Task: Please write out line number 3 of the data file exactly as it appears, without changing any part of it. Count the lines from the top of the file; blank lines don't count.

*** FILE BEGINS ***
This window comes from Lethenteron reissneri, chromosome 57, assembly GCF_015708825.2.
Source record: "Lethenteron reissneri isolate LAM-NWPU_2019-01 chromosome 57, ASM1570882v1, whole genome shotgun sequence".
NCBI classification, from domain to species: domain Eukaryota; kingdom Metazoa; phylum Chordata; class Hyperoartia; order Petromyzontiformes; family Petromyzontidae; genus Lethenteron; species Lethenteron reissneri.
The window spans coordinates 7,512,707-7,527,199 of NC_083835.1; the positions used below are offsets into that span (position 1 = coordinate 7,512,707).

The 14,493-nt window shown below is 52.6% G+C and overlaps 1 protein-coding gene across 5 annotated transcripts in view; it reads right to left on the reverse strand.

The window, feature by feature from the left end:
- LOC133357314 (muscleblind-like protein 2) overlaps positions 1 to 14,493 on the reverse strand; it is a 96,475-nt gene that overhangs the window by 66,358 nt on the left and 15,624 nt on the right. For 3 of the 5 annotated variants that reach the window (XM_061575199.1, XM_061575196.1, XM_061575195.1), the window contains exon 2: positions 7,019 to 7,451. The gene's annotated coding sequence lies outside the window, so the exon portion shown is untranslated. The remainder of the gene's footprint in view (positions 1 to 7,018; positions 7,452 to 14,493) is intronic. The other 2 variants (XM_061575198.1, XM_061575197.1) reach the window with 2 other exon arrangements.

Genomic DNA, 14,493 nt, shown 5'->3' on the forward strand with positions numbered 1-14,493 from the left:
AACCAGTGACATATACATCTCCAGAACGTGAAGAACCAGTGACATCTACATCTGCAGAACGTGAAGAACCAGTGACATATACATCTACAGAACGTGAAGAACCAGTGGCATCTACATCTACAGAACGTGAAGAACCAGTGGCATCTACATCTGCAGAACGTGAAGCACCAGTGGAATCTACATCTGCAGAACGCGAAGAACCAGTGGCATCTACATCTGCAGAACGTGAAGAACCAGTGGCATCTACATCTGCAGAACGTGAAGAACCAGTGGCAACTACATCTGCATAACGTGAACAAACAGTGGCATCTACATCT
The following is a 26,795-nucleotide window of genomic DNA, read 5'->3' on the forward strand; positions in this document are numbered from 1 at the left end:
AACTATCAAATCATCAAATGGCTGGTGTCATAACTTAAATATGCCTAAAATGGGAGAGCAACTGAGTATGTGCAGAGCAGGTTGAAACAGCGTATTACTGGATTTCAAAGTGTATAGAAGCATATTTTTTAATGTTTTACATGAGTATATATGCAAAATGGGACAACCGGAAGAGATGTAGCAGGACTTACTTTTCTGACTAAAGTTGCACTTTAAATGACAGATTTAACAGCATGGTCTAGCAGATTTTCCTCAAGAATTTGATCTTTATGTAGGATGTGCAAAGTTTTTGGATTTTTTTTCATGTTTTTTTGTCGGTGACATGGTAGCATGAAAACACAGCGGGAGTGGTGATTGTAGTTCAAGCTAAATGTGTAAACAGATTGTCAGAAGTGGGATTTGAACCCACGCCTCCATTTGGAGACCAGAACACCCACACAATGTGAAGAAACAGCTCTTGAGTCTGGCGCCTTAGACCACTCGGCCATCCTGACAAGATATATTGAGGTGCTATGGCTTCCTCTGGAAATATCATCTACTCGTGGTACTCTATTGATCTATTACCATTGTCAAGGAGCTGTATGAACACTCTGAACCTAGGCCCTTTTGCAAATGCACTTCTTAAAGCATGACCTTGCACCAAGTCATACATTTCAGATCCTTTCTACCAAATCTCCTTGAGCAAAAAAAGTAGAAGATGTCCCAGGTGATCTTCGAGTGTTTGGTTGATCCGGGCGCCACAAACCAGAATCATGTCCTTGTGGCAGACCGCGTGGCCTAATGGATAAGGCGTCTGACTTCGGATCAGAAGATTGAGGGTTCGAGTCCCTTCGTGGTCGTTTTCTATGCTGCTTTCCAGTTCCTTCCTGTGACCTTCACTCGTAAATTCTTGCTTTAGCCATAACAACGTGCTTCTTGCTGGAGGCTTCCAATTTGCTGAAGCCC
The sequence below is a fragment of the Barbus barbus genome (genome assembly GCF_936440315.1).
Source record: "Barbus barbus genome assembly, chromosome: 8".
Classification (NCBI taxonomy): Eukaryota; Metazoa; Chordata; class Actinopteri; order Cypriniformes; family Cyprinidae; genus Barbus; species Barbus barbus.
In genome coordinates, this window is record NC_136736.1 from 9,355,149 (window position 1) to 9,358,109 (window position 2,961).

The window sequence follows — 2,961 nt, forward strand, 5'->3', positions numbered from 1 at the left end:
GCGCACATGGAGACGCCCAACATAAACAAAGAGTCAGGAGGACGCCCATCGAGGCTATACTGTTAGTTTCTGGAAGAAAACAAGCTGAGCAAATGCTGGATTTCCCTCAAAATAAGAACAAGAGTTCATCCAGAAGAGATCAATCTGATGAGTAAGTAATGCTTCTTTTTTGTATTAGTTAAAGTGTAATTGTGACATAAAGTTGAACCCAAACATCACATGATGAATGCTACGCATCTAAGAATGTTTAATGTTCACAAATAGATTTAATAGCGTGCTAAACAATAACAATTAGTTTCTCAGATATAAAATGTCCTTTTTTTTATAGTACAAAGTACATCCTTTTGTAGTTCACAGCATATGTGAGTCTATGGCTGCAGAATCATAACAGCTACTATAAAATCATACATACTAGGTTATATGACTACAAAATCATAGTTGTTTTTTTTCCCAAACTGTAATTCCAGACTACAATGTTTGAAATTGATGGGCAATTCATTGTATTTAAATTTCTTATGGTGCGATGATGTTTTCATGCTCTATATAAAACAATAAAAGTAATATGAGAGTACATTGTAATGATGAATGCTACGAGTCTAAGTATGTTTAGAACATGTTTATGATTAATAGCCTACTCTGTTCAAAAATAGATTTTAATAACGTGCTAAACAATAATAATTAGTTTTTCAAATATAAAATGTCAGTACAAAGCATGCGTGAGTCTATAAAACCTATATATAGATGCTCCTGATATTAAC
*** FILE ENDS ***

NCBI classification, from domain to species: domain Eukaryota; kingdom Metazoa; phylum Chordata; class Hyperoartia; order Petromyzontiformes; family Petromyzontidae; genus Lethenteron; species Lethenteron reissneri.